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Dear Aaron,

Many people I know and love have a quite rigid and narrow perspective on the world, yet call themselves Christians.  For instance, they seem to be very opinionated in regards to politics.  They believe Obama is a communist, Muslim terrorist who was not born in American and is bent on destroying the world.  I don’t see how they would ever want to be Christians, when they hear the other people — the ones that have committed their lives to Christ — sharing hatred rather than respect and compassion.  I mean Jesus teaches us to love our enemies, but this attitude is not at all what I understand to be consistent with people who are followers of Jesus.  I’m not sure how to handle this situation.  It’s very discouraging.

I am certainly not trying to get people to become Democrats or change their political views, but rather to share respectful and factual undertanding of our world.  How can I talk to these people and point out to them that their hateful attitudes are not very Christ-like and that they are actually damaging people in the process?  How do I correct their information so that they can base their opinions on the facts?  How can I influence them in a way that can be respectful, so I do not offend and get drawn into a power struggle?

Thank you in advance.

First of all, thank you for trusting me with these questions…  No doubt these are tough and take much time and consideration.  Know that you are certainly not alone in your concerns.  I too struggle with how to speak to people who disagree with me, not so much when it is face-to-face but more about being frustrated and discouraged about what people who call themselves Christian believe.  In fact, communion for me lately has been a reflection on how in spite of our differences Christ invites us to the same table.

No doubt my first impulse in speaking to people with differing perspectives, is to correct their erroneous viewpoints and then try to implant a better ones.  Unfortunately, we really only have a small window of opportunity to influence people we talk to, even if it is on a daily basis.  So the question is more of how to maximize your influence and thus mold a different perspective.

I think that Jesus’ style of influence was done in relationship.  His manner was very different with different people he came into contact with.  Consider his conversation with the woman at the well versus that with the Pharisees.  According to the law it was the woman who was living in sin and the Pharisees who deserved respect and authority, however knowing each Jesus chose to condemn the religious leaders and to calmly and politely share the gospel message with an outsider.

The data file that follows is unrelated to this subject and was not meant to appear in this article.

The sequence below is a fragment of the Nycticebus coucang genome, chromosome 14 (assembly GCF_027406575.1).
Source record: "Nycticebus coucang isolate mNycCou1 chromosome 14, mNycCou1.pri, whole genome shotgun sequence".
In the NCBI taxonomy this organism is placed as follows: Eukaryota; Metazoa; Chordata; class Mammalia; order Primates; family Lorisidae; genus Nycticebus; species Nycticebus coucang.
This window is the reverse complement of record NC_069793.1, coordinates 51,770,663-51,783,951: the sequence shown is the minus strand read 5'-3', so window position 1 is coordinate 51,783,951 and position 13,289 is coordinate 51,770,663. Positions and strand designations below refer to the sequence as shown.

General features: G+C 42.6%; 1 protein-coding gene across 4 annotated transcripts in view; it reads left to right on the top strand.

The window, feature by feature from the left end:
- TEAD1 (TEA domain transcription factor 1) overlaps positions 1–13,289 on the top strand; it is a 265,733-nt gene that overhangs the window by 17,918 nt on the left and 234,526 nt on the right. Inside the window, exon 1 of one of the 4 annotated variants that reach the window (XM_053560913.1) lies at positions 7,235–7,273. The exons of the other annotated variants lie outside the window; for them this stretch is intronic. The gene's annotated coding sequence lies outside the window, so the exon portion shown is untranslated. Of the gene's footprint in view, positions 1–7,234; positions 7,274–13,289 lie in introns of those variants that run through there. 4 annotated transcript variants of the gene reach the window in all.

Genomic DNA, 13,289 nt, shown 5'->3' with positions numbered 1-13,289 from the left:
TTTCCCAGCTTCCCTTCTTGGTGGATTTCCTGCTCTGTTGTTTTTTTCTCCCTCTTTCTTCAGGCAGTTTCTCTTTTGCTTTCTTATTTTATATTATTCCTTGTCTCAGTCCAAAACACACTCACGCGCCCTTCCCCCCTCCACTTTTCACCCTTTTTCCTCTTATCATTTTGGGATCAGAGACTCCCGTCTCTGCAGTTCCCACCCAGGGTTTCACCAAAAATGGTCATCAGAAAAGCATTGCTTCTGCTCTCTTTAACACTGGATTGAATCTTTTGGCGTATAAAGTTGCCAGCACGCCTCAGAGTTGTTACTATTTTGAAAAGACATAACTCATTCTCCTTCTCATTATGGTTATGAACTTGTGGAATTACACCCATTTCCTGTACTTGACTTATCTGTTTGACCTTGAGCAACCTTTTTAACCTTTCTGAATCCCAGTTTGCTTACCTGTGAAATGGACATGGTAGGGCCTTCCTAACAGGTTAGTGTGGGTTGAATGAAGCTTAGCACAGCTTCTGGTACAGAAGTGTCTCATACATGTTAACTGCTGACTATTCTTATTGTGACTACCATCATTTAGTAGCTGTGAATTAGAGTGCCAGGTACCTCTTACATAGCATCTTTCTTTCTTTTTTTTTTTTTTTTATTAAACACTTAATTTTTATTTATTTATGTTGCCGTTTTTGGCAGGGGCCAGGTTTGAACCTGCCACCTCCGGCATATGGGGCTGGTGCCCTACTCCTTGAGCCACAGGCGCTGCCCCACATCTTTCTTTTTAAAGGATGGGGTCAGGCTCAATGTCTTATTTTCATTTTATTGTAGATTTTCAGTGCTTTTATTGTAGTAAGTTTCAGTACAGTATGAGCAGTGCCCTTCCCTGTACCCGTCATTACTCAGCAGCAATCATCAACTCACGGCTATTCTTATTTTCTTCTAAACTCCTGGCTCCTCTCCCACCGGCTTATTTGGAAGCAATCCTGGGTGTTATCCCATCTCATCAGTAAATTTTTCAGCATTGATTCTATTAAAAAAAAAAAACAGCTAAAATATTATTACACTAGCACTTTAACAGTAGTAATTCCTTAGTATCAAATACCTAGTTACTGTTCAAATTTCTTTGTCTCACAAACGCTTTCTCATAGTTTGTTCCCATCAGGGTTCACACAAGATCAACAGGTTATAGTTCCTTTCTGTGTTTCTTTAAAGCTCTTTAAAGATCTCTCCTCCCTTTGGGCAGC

Jesus also spent much, if not most, of his time challenging the people’s way of thinking, rather than teaching specific truths.  The rich young ruler is a great example.  Jesus answered his question at first the way that the man expected him to, then through him completely off balance when he challenged him to sell everything and give the money to the poor.  The reaction to so many of Jesus’ teachings and parables must have been people walking away saying “hum” and scratching their heads.

Not sure if you read my series on “Recipe for Influence,” but those posts are a sort of beginning on that.  It may be more meaningful to teach them critical thinking skills by allowing them to discover where those perspectives are coming from and that they are simply regurgitating information that is planted there by other influences, whether it is from the media or other like-minded people.  Research shows us that if the person comes up with their own reasoning for their position, it can influence them toward a different perspective much more effectively. 

For example you may want to challenge them with questions like:

  • What do you mean by that?
  • Can you tell me more about that perspective?
  • Will you share specific examples that make your point?

Often it will be difficult if the person has not developed their own perspective but is simply sharing thoughts that they picked up from someone else.  It may be difficult to hear some of that perspective, but going in with the idea that you are developing a relationship with those around you and teaching them to critically think about their world may be the best way that you can help to free their thinking.

I passionately believe that the message of salvation and Scripture has a life unto its own.  It is not coincidence that Jesus was described at the Word itself becoming flesh (John 1).  The word “salvation” in the ancient context has the nuance of “wide open spaces,” which to me implies that if we raise people to seek for God with all they are, that they will find God instead of being chained to ideas about God that have been handed down to them.  That is also to encourage you to open up to them.  Likely they can share information that is new to you and they may challenge you to reconsider some of your own points of view.  That is the beauty of genuine relationship that builds influence.

Be prepared that this journey often has the feel of being unmapped and unscripted.  In exercising influnece in this style means that you have to give up your tendency for the need to be right and take the leap of faith into the arms of God with the firm belief and trust that God will be there to catch you.

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About Aaron Gardner

Aaron is a counselor and student of the Bible, passionate about sharing the good news of Jesus Christ. He lives in central Indiana with his wife, one-year-old son and their two dogs. View all posts by Aaron Gardner

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